No news is bad news

Fox News’ Bill O’Rielly, America’s most watched news anchor, stared straight into the camera and said dismissively with a characteristic wave of the hand: “The (Pima County, Arizona) Sheriff is an idiot.”

Keith Olbermann, of the rival left leaning, liberal MSNBC, had a couple of nights ago lit up the airwaves blaming political rhetoric from the right for the Tuscon shooting, a line first unspooled by the sheriff.

Welcome to Prime Time news, watched best with a finger on the toggle button.

It’s rarely boring, always red-knuckled.

Within a couple of hours of the Tucson shootings, a shocked and grieving America was caught up in a blamegame played un-refereed on Prime Time television – with no rules and no injury time-outs.

President Barack Obama appealed for an end to in an impassioned speech from the Tucson memorial service some days later. But no one listened. In fact, that appeal itself became a ball in another blamegame.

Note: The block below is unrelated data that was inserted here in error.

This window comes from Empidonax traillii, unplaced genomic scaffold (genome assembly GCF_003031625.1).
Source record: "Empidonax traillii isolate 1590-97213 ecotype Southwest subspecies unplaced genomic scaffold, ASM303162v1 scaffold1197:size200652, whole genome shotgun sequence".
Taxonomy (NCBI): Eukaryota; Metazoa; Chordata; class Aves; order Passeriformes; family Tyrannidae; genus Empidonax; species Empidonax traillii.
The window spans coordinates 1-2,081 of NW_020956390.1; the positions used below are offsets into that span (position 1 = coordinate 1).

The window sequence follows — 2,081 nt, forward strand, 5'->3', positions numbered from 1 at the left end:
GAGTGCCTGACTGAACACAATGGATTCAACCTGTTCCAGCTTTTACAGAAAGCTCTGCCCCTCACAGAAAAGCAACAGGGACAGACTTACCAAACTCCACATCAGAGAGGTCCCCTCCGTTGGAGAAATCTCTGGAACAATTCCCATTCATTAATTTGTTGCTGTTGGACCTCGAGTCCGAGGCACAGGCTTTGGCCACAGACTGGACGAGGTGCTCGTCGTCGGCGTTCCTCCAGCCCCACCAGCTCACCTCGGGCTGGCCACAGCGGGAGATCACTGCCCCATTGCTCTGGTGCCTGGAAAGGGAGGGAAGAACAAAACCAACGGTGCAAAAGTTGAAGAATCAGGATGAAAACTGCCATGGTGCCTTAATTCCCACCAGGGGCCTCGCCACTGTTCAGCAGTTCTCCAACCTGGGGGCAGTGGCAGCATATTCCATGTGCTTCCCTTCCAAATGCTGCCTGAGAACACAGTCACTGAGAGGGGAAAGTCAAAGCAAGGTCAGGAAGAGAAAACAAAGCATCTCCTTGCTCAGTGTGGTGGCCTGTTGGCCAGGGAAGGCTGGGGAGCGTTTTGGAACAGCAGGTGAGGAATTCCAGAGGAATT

So, who is he asking to shut up? His own friends on the left? Or his diehard foes on the right?

But what i find most striking about it is the name calling: How no one seems to mind. The sheriff who O’Reilly called an idiot has neither demanded an apology now sent his stormtroppers to vandalize Fox News facilities.

The sheriff is quite a national celebrity now – not for being called an idiot – for blaming political rhetoric on the right that preceeeded the November elections for turning Jared Lee Loughner into a killer.

But calling him an idiot on prime time television?

A certain political leader in western India – actually many more from where he comes – is known to have sent in his goons for lesser slights, which could pass off for genuine criticism anywhere else.

To be fair to him though, he is no exception.

I had once used the phrase “shut up” in the headline to a story about the BJP leadership asking a certain minister in the then NDA government to ease up on the rhetoric. He didn’t like it.

Shut up to nahin bola gaya mujh ko,” he said to a colleague.

Oh well, sure.

But can you imagine any of India’s top TV anchors calling a politician an idiot?

That kind of coverage, let me state here clearly, is neither necessary nor recommended. And I don’t think it serves any purpose, except perhaps to make people think a 100 times before saying something.

But that has hardly helped – you can still call people idiots.

It just makes for good television.

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